Newspaper article The Christian Science Monitor

Let Us Praise the Bold Molds

Newspaper article The Christian Science Monitor

Let Us Praise the Bold Molds

Article excerpt

It's that time of the school year again, the point in my college biology course when I must scramble, in the dead of winter, to grow fungi for my students. To most, it's not a very alluring notion, but to a biologist, the fungi are not only intriguing, but beautiful as well.

Delicate as cotton wisps, or tough as leather, each species of fungus has its own narrow range of growing conditions - temperature, humidity, light, and nature of the substrate - that allow it to blossom forth, often explosively. Who hasn't awoken on a damp autumn morning to find the lawn, or the shade under a pine tree, studded with mushrooms that weren't there the day before?

When conditions are just right, fungi will not be daunted. Many years back, a New Jersey man blacktopped his gravel driveway during the summer. The following fall, masses of mushrooms broke through the hardened asphalt. The fellow dug at them, poured lime over them, and even set them on fire, but still they grew. They had to. In a contest between man and fungus, the outcome is seldom in doubt.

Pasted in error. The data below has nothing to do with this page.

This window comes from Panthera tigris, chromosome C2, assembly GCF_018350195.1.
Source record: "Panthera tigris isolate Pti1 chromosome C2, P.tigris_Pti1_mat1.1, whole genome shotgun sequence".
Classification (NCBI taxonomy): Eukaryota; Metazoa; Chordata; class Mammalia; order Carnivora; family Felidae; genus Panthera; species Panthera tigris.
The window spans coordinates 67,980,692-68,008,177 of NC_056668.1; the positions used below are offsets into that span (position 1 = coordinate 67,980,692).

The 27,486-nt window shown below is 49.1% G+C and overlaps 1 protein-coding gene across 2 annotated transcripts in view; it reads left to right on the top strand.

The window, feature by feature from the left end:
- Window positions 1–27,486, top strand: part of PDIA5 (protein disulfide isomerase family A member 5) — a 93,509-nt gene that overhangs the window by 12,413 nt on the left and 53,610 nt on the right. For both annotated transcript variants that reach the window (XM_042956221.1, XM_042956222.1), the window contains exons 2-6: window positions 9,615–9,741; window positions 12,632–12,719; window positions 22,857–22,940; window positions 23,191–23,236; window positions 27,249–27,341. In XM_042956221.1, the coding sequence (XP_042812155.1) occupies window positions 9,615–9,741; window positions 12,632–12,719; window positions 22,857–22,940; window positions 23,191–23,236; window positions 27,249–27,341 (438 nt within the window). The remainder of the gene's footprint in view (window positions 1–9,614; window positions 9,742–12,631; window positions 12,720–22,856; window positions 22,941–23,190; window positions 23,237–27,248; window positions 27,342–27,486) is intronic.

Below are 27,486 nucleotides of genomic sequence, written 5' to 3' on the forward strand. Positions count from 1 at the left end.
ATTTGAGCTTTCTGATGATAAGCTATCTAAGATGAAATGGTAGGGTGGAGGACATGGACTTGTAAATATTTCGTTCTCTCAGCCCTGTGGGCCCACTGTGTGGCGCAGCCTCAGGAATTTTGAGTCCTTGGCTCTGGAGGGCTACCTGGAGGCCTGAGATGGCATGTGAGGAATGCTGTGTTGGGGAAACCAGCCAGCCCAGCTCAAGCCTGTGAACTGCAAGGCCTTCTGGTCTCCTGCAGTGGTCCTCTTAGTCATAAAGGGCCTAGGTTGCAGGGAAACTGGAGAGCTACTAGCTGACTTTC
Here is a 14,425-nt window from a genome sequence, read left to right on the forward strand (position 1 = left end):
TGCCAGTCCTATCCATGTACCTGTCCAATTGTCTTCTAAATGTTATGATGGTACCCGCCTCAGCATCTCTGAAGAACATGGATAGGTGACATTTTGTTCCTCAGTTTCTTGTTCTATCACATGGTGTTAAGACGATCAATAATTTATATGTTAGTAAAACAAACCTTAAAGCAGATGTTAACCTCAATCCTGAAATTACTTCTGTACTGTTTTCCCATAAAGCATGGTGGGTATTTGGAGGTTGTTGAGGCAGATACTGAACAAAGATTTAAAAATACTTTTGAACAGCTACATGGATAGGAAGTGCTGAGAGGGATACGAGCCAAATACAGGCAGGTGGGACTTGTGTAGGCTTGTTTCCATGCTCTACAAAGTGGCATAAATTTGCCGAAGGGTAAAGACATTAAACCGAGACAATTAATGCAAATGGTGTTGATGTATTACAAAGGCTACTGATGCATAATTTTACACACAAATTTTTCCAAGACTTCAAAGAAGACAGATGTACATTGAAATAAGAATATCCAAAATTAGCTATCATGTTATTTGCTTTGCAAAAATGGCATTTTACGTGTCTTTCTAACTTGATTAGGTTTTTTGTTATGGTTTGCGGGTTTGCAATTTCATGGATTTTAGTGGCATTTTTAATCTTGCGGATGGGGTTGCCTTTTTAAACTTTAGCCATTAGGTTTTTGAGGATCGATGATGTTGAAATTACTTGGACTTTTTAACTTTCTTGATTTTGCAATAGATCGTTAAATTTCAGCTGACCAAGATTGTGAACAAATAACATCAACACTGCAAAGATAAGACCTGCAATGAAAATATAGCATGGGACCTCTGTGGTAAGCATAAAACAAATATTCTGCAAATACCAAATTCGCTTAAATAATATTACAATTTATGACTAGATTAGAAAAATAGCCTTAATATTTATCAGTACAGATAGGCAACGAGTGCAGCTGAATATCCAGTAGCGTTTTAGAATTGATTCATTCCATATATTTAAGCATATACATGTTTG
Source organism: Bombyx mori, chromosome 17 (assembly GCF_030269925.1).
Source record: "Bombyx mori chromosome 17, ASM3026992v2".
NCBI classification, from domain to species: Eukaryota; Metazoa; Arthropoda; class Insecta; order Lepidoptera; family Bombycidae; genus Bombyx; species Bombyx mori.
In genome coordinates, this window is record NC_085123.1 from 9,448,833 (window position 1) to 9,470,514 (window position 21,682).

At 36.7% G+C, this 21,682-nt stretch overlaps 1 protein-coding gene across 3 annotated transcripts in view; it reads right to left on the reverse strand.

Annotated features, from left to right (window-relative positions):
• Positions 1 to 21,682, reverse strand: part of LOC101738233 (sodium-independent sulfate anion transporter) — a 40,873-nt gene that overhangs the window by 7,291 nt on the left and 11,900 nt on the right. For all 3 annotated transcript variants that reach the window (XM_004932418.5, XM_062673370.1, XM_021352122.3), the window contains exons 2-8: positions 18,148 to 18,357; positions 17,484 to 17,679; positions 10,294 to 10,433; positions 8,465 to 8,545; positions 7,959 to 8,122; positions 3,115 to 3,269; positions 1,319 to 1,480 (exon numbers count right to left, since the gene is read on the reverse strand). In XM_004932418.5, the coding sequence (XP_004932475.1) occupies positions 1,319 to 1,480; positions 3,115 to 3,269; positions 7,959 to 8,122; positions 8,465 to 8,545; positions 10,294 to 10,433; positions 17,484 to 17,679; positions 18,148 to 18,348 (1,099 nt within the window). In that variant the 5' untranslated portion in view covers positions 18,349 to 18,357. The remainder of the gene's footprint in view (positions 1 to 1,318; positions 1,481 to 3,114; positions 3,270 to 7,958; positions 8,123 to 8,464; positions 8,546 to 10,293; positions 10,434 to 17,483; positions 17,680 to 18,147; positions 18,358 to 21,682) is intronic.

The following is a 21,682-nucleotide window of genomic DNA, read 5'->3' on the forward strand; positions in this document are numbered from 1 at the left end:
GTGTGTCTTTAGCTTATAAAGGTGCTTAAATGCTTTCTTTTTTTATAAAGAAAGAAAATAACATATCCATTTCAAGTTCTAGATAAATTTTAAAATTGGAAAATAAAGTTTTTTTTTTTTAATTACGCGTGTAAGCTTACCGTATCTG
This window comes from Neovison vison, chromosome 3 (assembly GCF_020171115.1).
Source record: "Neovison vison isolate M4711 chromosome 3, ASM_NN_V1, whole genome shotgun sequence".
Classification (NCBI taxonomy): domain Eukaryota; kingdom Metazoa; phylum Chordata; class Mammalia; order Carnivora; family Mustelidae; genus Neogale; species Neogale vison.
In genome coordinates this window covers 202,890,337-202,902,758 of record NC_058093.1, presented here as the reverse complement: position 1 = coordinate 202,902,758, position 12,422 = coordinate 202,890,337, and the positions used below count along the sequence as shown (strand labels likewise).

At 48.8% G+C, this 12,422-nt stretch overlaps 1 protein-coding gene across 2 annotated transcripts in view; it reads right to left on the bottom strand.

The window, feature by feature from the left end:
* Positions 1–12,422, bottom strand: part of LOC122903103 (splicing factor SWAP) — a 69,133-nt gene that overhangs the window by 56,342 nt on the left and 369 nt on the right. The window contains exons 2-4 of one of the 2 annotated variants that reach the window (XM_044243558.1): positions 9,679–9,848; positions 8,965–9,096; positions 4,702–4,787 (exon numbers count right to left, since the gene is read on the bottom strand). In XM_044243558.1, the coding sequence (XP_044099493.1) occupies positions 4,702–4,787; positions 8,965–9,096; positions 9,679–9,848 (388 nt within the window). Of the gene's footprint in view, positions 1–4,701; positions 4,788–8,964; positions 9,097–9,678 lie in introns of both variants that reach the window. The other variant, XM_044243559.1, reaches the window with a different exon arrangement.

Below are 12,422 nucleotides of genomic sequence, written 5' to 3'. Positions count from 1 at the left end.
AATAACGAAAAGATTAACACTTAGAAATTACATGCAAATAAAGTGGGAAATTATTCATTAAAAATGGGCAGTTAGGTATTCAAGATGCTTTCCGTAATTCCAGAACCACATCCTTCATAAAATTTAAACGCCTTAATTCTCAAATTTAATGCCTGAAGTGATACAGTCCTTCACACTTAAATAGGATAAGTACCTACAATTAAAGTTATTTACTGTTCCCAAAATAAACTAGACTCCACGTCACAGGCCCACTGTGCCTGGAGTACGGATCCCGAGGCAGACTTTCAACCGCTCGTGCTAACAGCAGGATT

Molds, mildews, mushrooms - fungi all. What they have in common is that they are composed of tiny fibers - hyphae - that in some places are packed tightly together, as in the mushroom, and in other places are highly diffuse, as in some species of bread mold. A determined and patient mycologist (one who studies fungi) once measured the growing tips of all the hyphae of a bread mold and found that, in a single night, it had grown an astounding one kilometer.

I often sing the praises of fungi to my students. Once they get over the unappealing sound of the word, they also warm to these organisms. Neither plant nor animal, fungi emulate both: They often look like plants, but, like animals, they must get their food elsewhere, usually from dead or decaying organic matter.

Ever wonder why the forest isn't littered with fallen trees? Fungi germinate as soon as (and sometimes before) the sap of these trees has ceased to flow. In fact, even while the trees were young and thriving, their leaves thirsting for the sun, they were literally blanketed with the microscopic spores of fungi. …

Search by... Author
Show... All Results Primary Sources Peer-reviewed


An unknown error has occurred. Please click the button below to reload the page. If the problem persists, please try again in a little while.